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Recent Decision Highlights Potential Personal Liability of Hospital Directors Based on Breach of Fiduciary Duty

10.26.2018

In a recent case, a federal bankruptcy court in Michigan reviewed important questions involving breach of fiduciary duty and the application of the business judgment rule to both management and volunteer board members of a nonprofit hospital. In that case, the liquidating trust for bankrupt Cheboygan Memorial Hospital filed a lawsuit alleging negligence and/or breach of fiduciary duty by the former officers and directors of the hospital. The trust claimed that defendants had failed to address losses from its employed physician practices; failed to address billing and coding issues; failed to ensure adequate control over financial issues allowing the financial statements to overstate the hospital’s revenues; improperly approved the quick sale of a joint venture home health agency for less than fair market value in order to meet payroll; allowed excessive senior management turnover to continue; permitted excessive compensation to physician board members; and allowed a conflict of interest when the hospital refinanced $4.3 million in long-term debt with a bank whose president was a hospital director. CMH Liquidating Trust v. Anderson, Case No. 12-20666, Chapter 11, Adversary Proceeding No. 14-02020 (August 2, 2018).

Michigan Bankruptcy Court Decision. In ruling on the defendants’ motion to dismiss, the court dismissed certain claims but also found that the plaintiff had stated sufficient facts to proceed against the hospital’s interim CEO and five directors. The court found that one director had a conflict between her role as a director and service as president of the bank which loaned the hospital money, and that a physician director was not disinterested because he received excessive compensation for his board service. In addition, the court permitted the case to proceed against three other directors whom the plaintiff alleged were not volunteer directors. These directors all allegedly served on the board at the time of the sale of the joint venture and allowed the payments to be made to the bank. The court dismissed all claims against the other volunteer directors, holding they were immune from liability based on certain exculpatory language in the hospital’s articles of incorporation, as permitted by Michigan statute.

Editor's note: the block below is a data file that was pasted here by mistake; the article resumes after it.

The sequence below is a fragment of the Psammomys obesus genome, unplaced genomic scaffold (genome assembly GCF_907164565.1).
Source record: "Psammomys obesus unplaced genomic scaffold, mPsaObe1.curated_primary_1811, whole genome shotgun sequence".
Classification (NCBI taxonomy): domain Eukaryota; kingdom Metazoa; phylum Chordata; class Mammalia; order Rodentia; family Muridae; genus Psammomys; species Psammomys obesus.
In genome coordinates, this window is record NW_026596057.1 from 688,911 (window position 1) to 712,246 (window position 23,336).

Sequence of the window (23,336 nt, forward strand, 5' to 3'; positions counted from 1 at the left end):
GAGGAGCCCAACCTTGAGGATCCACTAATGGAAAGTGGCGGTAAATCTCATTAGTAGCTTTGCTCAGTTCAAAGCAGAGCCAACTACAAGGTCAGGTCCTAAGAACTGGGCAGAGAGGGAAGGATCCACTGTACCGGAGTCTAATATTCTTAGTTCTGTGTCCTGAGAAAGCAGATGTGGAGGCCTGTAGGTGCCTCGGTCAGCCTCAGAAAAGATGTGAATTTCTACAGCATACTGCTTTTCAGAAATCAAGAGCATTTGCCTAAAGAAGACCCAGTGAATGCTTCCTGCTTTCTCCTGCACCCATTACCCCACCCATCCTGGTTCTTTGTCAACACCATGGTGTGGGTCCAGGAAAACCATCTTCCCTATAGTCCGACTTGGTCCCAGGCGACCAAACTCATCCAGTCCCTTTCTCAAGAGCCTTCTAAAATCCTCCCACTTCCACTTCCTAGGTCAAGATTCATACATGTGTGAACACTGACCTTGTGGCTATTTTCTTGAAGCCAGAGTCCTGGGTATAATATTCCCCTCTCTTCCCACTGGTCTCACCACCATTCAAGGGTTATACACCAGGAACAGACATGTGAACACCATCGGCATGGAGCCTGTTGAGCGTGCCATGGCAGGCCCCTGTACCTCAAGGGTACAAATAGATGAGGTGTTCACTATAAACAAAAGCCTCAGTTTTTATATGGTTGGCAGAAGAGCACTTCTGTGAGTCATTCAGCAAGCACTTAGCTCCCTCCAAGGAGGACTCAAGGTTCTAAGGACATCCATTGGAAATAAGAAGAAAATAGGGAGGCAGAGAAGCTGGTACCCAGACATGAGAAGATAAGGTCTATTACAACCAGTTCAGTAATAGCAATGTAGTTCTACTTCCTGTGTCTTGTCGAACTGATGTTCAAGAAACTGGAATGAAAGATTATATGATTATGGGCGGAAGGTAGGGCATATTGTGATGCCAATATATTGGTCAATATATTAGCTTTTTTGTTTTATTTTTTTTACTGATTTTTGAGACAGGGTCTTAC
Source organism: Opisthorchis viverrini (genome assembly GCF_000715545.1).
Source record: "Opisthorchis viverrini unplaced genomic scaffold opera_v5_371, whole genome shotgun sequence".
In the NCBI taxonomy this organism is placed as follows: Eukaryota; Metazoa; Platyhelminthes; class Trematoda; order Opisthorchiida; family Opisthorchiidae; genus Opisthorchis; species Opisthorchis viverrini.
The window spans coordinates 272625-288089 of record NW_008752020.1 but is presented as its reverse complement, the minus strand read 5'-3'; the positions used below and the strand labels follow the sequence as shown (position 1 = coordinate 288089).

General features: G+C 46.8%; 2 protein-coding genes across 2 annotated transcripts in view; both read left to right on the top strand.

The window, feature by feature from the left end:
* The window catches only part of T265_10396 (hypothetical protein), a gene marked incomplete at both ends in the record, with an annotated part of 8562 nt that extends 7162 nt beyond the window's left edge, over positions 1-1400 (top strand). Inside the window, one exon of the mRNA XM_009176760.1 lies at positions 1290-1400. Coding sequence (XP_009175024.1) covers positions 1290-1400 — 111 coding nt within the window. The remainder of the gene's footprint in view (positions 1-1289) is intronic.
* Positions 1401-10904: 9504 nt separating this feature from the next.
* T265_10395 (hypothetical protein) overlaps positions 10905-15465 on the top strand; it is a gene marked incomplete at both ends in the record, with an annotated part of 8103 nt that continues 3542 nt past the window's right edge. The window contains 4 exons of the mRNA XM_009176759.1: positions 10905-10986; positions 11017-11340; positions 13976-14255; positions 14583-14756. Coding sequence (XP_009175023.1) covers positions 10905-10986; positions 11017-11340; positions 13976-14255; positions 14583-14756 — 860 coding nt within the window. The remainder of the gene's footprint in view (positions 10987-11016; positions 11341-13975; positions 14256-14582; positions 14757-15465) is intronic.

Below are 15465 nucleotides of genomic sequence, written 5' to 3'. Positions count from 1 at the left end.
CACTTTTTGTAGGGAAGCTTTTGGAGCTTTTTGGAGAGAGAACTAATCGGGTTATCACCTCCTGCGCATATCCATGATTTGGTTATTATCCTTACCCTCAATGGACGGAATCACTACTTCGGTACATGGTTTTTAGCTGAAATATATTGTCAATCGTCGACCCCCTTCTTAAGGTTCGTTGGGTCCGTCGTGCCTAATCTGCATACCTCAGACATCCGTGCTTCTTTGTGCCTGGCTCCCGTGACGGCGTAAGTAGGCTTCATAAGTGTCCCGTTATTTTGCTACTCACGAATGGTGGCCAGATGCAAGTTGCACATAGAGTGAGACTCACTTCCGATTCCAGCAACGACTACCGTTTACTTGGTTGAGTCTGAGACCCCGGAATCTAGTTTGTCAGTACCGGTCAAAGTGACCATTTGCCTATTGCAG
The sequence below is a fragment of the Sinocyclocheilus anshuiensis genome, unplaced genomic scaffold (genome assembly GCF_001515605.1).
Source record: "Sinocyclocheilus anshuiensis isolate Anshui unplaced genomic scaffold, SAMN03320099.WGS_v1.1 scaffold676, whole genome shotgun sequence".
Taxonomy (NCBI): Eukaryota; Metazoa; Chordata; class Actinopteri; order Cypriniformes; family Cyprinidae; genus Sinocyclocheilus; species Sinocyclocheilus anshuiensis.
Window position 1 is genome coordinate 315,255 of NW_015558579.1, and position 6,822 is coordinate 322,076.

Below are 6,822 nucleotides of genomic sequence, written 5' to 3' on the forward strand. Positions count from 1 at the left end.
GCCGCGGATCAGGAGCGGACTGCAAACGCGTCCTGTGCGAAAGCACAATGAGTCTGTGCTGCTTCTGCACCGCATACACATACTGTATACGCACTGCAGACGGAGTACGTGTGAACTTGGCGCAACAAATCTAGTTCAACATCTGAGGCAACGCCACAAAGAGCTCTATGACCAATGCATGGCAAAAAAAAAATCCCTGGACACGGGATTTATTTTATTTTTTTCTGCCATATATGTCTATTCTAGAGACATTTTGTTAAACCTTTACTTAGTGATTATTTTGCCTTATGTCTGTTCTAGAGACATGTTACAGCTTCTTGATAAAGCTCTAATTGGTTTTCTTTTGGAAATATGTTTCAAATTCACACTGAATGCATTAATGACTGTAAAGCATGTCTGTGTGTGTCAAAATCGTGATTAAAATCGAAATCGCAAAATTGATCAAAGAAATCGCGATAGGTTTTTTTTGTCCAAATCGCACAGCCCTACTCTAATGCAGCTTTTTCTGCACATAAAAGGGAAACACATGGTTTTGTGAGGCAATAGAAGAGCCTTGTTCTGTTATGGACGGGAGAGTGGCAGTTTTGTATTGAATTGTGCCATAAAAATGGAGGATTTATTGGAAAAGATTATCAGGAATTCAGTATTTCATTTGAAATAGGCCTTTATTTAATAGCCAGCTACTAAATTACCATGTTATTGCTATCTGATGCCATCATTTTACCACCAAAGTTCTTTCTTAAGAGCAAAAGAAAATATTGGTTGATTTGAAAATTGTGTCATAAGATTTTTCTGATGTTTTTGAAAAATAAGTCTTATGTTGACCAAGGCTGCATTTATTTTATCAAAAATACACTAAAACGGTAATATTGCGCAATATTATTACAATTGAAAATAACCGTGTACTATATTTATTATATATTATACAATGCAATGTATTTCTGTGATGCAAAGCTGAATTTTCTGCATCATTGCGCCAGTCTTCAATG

The court reviewed the business judgment rule, which creates a presumption that in making a business decision, directors of a corporation are protected if they acted on an informed basis, in good faith, and with the belief that the action was in the best interests of the company. However, this rule only protects disinterested directors. Moreover, if the plaintiff can show that defendants were given actual notice of the need to take action, this rule provides no protection where directors have abdicated their authority or simply failed to act.

North Carolina Law. Although the North Carolina Nonprofit Corporation Act (the Act), at N.C. Gen. Stat. § 55A, does not use the word “fiduciary” – which was removed to avoid potential confusion between the fiduciary standards applicable under trust law and those in corporate law – the Act imposes the duties of good faith, loyalty, and due care on directors. Like the relevant Michigan statute in CMH Liquidating Trust, the Act requires the directors of a nonprofit corporation to discharge their duties as a director and a committee member: